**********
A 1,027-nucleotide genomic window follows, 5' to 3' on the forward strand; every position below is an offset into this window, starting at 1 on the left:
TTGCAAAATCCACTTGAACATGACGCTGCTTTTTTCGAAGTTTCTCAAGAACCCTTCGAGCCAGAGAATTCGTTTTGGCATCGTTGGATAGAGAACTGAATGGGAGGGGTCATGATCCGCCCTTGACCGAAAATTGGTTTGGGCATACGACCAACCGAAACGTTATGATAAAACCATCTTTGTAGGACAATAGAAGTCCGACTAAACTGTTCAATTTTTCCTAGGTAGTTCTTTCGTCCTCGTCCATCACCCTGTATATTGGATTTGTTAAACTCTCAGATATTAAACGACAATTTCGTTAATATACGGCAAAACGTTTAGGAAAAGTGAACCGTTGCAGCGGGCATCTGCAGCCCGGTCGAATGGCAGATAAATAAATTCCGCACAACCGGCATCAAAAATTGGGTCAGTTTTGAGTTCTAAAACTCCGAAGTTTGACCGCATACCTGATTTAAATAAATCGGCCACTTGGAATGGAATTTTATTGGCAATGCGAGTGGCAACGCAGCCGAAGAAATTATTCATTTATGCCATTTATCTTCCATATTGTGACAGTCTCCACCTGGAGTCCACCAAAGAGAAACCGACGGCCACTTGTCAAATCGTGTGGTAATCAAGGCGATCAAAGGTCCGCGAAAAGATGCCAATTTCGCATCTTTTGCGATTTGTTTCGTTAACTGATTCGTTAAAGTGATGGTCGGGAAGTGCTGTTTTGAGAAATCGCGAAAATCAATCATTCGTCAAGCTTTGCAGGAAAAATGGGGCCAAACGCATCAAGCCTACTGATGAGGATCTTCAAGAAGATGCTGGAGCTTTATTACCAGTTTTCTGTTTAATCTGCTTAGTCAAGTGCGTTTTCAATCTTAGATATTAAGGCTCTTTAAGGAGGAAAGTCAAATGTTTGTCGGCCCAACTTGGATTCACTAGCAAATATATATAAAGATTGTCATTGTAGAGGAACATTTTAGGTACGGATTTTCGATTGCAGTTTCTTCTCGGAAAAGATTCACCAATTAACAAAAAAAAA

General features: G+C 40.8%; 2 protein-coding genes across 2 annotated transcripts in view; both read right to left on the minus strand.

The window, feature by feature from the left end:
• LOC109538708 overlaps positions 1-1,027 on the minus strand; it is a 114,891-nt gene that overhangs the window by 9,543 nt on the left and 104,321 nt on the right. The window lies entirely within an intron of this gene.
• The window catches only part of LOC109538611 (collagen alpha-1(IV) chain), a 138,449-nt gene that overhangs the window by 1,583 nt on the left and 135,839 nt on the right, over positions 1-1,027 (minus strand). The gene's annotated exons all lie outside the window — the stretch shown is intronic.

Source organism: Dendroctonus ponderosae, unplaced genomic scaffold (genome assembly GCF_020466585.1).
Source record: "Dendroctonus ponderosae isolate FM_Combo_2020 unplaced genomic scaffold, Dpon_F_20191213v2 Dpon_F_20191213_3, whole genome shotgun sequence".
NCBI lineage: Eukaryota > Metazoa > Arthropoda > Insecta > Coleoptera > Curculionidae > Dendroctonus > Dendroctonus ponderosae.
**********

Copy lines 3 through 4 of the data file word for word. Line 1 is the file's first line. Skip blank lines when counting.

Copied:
General features: G+C 40.8%; 2 protein-coding genes across 2 annotated transcripts in view; both read right to left on the minus strand.

The window, feature by feature from the left end: